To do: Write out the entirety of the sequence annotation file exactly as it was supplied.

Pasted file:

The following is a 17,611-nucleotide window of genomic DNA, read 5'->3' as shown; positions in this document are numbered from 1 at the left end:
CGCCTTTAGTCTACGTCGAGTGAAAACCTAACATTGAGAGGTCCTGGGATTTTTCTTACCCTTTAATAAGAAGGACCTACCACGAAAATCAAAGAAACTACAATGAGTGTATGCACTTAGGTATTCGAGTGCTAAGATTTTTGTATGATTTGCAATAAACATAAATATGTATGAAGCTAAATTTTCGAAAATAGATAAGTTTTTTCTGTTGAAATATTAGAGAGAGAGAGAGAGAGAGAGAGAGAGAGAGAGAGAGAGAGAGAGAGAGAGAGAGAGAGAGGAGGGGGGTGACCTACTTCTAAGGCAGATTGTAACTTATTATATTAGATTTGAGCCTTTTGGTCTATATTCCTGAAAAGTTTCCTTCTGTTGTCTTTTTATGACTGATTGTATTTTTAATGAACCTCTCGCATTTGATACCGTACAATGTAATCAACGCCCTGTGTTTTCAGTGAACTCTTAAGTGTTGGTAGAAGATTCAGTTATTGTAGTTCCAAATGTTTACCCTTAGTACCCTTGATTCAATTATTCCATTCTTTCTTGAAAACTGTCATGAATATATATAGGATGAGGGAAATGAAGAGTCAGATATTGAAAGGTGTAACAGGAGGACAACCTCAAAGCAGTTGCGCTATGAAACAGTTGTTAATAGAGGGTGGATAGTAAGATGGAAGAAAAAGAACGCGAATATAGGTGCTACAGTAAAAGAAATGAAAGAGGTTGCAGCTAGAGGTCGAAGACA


The following is a 17,611-nucleotide window of genomic DNA, read 5'->3' as shown; positions in this document are numbered from 1 at the left end:
CGCCTTTAGTCTACGTCGAGTGAAAACCTAACATTGAGAGGTCCTGGGATTTTTCTTACCCTTTAATAAGAAGGACCTACCACGAAAATCAAAGAAACTACAATGAGTGTATGCACTTAGGTATTCGAGTGCTAAGATTTTTGTATGATTTGCAATAAACATAAATATGTATGAAGCTAAATTTTCGAAAATAGATAAGTTTTTTCTGTTGAAATATTAGAGAGAGAGAGAGAGAGAGAGAGAGAGAGAGAGAGAGAGAGAGAGAGAGAGAGAGAGAGAGGAGGGGGGTGACCTACTTCTAAGGCAGATTGTAACTTATTATATTAGATTTGAGCCTTTTGGTCTATATTCCTGAAAAGTTTCCTTCTGTTGTCTTTTTATGACTGATTGTATTTTTAATGAACCTCTCGCATTTGATACCGTACAATGTAATCAACGCCCTGTGTTTTCAGTGAACTCTTAAGTGTTGGTAGAAGATTCAGTTATTGTAGTTCCAAATGTTTACCCTTAGTACCCTTGATTCAATTATTCCATTCTTTCTTGAAAACTGTCATGAATATATATAGGATGAGGGAAATGAAGAGTCAGATATTGAAAGGTGTAACAGGAGGACAACCTCAAAGCAGTTGCGCTATGAAACAGTTGTTAATAGAGGGTGGATAGTAAGATGGAAGAAAAAGAACGCGAATATAGGTGCTACAGTAAAAGAAATGAAAGAGGTTGCAGCTAGAGGTCGAAGACA